The Earth is two-thirds covered by water. Finding a fish in the expansive abyss is like finding a needle in an Everest-sized haystack. Two factors significantly improve success: time on the water and distance covered. Trolling allows the lure to stay in the water while the angler paddles for miles, making it the most productive fishing tactic.
How to troll in a kayak
Kayak trolling tip:
Paddle fast enough to keep the bait near the surface. Run a second bait deeper with a half-ounce egg sinker above the stinger rig.
Season: Late summer
Forecast: Northeast five to 10 knots, partly sunny
Tactic: Trolling live menhaden in the ocean. Launch through the surf at dawn. Use a weighted treble hook to snag menhaden from large schools on the surface. Hook bait on a stinger rig. Paddle from the beach up to three miles offshore looking for schools of menhaden.
Rods: Medium-action with a slow tip prevents small hooks from pulling out of the fish
Reels: High-speed conventional to keep up with a charging kingfish
Line: 20-pound high-visibility monofilament
Leader: 12 to 20 feet of 20-pound dark green monofilament shock leader. King’s have sharp eyes.
Rig: Use haywire twist to attach a No. 4, 4X treble hook to one end of 12 inches of No. 4 wire. Twist a small, 80-pound swivel to the other end of the wire. Attach a three- to five-inch piece of wire to the eye of the hook. Haywire twist another hook to the end of the trailer.
Tackle tip: Set the reels at four pounds drag to prevent the fish pulling the hooks
Brown and rainbow trout
Kayak trolling tip:
Speed is critical. Use a GPS to monitor speed. Pedal faster for a few minutes, then slower. When you get a bite, note the speed and repeat—the fish are often keyed in on a specific speed.
Season: Spring and fall
Forecast: Flat calm to light chop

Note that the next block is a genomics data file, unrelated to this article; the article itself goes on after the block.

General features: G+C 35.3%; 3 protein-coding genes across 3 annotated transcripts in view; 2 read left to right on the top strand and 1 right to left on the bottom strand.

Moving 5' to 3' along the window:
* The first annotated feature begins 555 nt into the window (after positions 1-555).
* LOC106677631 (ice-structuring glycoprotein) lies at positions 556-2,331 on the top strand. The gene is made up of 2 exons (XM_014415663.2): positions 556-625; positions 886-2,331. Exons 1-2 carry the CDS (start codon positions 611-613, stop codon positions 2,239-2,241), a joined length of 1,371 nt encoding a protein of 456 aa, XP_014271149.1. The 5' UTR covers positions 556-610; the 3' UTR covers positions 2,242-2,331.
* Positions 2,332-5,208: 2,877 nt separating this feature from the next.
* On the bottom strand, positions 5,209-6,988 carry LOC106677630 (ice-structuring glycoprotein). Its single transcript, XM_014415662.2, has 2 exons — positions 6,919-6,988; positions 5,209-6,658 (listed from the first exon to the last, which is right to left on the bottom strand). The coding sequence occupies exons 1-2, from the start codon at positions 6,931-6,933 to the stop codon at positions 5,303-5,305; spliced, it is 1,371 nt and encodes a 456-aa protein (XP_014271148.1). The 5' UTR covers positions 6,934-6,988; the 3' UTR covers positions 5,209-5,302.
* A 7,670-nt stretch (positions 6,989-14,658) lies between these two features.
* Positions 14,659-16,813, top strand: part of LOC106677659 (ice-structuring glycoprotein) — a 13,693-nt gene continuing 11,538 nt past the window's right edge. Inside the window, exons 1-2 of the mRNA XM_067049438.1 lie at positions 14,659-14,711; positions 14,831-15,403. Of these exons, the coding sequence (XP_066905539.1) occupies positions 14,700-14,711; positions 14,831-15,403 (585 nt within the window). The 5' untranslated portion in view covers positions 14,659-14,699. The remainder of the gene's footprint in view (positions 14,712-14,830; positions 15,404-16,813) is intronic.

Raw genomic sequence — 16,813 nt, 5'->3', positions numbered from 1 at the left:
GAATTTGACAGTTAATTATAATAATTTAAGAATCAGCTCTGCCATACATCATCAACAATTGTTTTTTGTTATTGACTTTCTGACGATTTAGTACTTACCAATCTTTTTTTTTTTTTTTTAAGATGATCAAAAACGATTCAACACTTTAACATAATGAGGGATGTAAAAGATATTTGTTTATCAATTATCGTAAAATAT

Tactic: Trolling spoons with lead-core line over drops and points in mountain lakes. Look for steep cliffs and feeder creeks on the lakeside to indicate structure below the water. Mark fish and bait on a fish finder and use GPS to focus in on the location. Keep the rod in front with a large, elevated rod holder like the RAM Rod HD.
Rods: Seven-foot, six-inch Daiwa North Coast SS Kokanee Rod
Reels: Daiwa Sealine B with Line Counter
Line: 18-pound Leadcore Line by Tuf-Line
Leader: 50 feet of 10- to 12-pound fluorocarbon leader
Rig: Mack’s Lure Wiggle Hoochie, Wedding Ring spinners, spoons, flatfish
Tackle tip: Tip lures with small chunk of earth worm, mealworms or scent. Use the line counter to set the depth of the lure. More lead core line in the water will drop the lure deeper.
Alan Battista | Chesapeake Bay, Maryland
Author Light Tackle Trolling Chesapeake Bay
Kayak trolling tip:
Fishing the river is best when the water is muddy. An electric motor makes it easy to maintain speed and direction when heading upriver.
Forecast: Calm, cool early spring morning
Tactic: Trolling large swimming plugs in Susquehanna River. Pedal or motor into the current while looking for large boulders on the fish finder. I pull the lure over the boulder while holding my rod tip high. As soon as I pass the rock, I drop the rod tip to make the lure dive deeper and strike the rock.
Rod: Six-foot, six-inch medium-action baitcasting. Shorter, lighter rod is easier to work the lure.
Reel: 4500-series baitcasting reel to quickly release line and drop the lure deeper
Line: 15-pound braided line cuts through the current. Braided line is sensitive to feel the lure bounce over rocks.
Leader: Abrasion-resistant 30-pound fluorocarbon runs over the rocks without breaking
Lures: Rapala Shad Rap and Cordell Red Fin are large, noisy lures putting off violent vibrations to attract big striped bass in muddy water
Tackle tip: Expect to snag lures in the rocks. If the lure isn’t bouncing off boulders, it’s not going to catch fish. Never risk safety to retrieve a snagged lure.